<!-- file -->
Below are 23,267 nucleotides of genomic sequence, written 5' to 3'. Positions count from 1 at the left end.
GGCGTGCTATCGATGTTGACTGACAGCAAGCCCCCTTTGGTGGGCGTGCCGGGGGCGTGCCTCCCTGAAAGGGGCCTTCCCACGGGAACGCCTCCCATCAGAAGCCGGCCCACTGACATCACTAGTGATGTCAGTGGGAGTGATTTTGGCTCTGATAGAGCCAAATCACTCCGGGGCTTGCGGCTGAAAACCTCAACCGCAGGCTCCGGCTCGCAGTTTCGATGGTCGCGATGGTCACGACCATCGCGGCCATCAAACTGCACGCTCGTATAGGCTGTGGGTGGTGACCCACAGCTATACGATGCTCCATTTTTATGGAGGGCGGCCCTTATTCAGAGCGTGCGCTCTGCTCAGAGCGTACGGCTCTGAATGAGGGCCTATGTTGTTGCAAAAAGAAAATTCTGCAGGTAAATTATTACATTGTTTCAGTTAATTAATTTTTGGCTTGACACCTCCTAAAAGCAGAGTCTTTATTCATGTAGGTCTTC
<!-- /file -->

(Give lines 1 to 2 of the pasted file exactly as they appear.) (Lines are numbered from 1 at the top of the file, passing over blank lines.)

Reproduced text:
Below are 23,267 nucleotides of genomic sequence, written 5' to 3'. Positions count from 1 at the left end.
GGCGTGCTATCGATGTTGACTGACAGCAAGCCCCCTTTGGTGGGCGTGCCGGGGGCGTGCCTCCCTGAAAGGGGCCTTCCCACGGGAACGCCTCCCATCAGAAGCCGGCCCACTGACATCACTAGTGATGTCAGTGGGAGTGATTTTGGCTCTGATAGAGCCAAATCACTCCGGGGCTTGCGGCTGAAAACCTCAACCGCAGGCTCCGGCTCGCAGTTTCGATGGTCGCGATGGTCACGACCATCGCGGCCATCAAACTGCACGCTCGTATAGGCTGTGGGTGGTGACCCACAGCTATACGATGCTCCATTTTTATGGAGGGCGGCCCTTATTCAGAGCGTGCGCTCTGCTCAGAGCGTACGGCTCTGAATGAGGGCCTATGTTGTTGCAAAAAGAAAATTCTGCAGGTAAATTATTACATTGTTTCAGTTAATTAATTTTTGGCTTGACACCTCCTAAAAGCAGAGTCTTTATTCATGTAGGTCTTC